There are more than 3 million capped and idled oil wells in the U.S., which are collectively responsible for emitting 281,000 tons of methane into the atmosphere every year, a 2020 Reuters investigation found. More than 25% of California’s methane emissions come from leaking oil wells, a 2019 study found. Methane — the second-largest contributor to climate change — warms the planet by 86 times as much as carbon dioxide

Last week, Capital B traveled through LA’s Black neighborhoods that are home to oil drilling to speak to residents about their experiences living next to oil wells, their expectations for the phasing-out process, and what they want to see replace these sites in the future. 

Victoria Richardson, a resident of LA’s Harbor Gateway North neighborhood

“It’s an impact every day,” said Victoria Richardson about living next to an active oil well. (Photo illustration by Adam Mahoney and Alexandra Watts/Capital B)

Victoria Richardson’s intimate relationship with oil drilling began in 1997 when she moved to her home in LA’s Harbor Gateway North neighborhood, which is 45% Black. The oil well operating next door became quite a nuisance. At one point, heaps of oil poured over her yard from the drill site, ruining her furniture. Richardson says she was compensated for the damages, but some of the more unscrupulous impacts from the site are hard to put a dollar figure on.

“At the beginning, there were a lot of rats that infested my home from the oil field,” she told Capital B as the oil pump dipped up and down beside her home. 

“The other major problem was the noise,” she said. “I’ve gotten accustomed to it now, but I still don’t open my windows at times because it’s so loud and the smell can be potent.” 

As Richardson has learned about the impacts of oil drilling on human health, she has begun connecting the dots to her own life. Richardson, who has heart murmurs, and her husband regularly experience lightheadedness when the operator removes oil from the site. 

“Living here, there are things that you just don’t think about, so it becomes normal, but it’s really not,” she said, referring to her neighborhood’s high concentration of oil wells. “It’s an impact every day, though, when you think about it.”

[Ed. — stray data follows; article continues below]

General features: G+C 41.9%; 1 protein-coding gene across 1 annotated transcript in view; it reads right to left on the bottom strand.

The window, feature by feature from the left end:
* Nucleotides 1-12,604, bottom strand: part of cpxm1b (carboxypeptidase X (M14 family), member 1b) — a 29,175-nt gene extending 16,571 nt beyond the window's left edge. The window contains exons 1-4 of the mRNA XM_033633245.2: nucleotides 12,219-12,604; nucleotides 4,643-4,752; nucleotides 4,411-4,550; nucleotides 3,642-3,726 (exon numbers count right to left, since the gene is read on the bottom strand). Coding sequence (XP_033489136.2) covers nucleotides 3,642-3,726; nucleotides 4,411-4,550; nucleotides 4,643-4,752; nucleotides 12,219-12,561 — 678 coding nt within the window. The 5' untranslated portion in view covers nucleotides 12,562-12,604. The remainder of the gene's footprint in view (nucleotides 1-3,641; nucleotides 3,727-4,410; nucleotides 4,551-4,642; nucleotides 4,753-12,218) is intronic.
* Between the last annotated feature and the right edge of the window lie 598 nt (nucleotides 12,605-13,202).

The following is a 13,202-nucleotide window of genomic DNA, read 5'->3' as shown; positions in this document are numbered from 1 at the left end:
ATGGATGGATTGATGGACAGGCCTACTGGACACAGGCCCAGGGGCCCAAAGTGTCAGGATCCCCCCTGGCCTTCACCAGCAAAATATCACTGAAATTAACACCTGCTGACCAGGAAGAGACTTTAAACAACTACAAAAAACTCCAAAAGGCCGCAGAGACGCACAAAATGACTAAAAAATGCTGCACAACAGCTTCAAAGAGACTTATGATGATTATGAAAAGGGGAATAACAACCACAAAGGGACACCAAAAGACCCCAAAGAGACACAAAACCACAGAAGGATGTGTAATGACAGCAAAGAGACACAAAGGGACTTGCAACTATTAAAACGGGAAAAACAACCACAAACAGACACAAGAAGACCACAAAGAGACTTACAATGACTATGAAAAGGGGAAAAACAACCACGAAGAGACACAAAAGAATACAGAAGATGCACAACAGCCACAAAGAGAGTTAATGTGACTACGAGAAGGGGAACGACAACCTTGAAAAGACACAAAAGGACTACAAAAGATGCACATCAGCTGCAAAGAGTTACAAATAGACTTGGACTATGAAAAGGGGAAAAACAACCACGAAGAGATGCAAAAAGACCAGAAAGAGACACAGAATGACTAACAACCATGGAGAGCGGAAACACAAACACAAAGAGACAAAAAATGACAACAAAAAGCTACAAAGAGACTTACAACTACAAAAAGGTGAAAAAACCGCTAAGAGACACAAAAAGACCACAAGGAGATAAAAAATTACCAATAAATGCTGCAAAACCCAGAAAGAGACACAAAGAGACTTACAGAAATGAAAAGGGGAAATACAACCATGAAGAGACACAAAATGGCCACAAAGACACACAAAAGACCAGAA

Looking toward the future, Richardson hopes that the city creates community meetings for residents so they can remain updated on the phasing-out process, with an emphasis on safeguarding current residents from any increased pollution if oil companies attempt to ramp up production before they’re forced to close wells for good. Once the oil wells are closed, she wouldn’t oppose developers building new homes on the land because of the city’s housing and homelessness issues

Dominic Gibbs, a resident of LA’s Harbor City neighborhood

Dominic Gibbs, who grew up with an oil well as a neighbor, hopes former drilling sites, like the one beside his home, will be used to serve individual communities’ needs. (Photo illustration by Adam Mahoney and Alexandra Watts/Capital B)

As a child, Dominic Gibbs’ neighborhood was defined by oil, he said. He lives in LA’s harbor area, home to the highest concentration of oil refineries west of Texas and the largest port in North America. Behind his home are railroad tracks that carry dozens of trains to and from the port every week, including oil trains

At one point, there were more than 60 active oil wells in the half-square-mile community. Today, there are roughly two dozen, as oil pumps in the neighborhood have slowly been capped and idled over the last five years. Roughly two years ago, the oil well beside his home was decommissioned, opening up a number of plans for his family.

Gibbs said they have dreamed about buying the land around the idled oil well to extend the property for extended family. He would also love to see a community park for the neighborhood’s children or apartments to help tackle the area’s homelessness problems. “I feel like we deserve something here for all of us,” he said. “Something for the greater good.”  

Like Richardson, Gibbs is especially concerned about the potential impacts of leaks on his community throughout the phasing-out process. An investigation by the FracTracker Alliance, an environmental organization, found that two idled oil wells in his neighborhood were leaking methane in August. 

“We live here, and we’re so impacted, so we deserve to be included, especially if there was an instance where methane or something was leaking into the air that could be problematic for us.”

Adam Mahoney is the climate and environment reporter at Capital B. Twitter @AdamLMahoney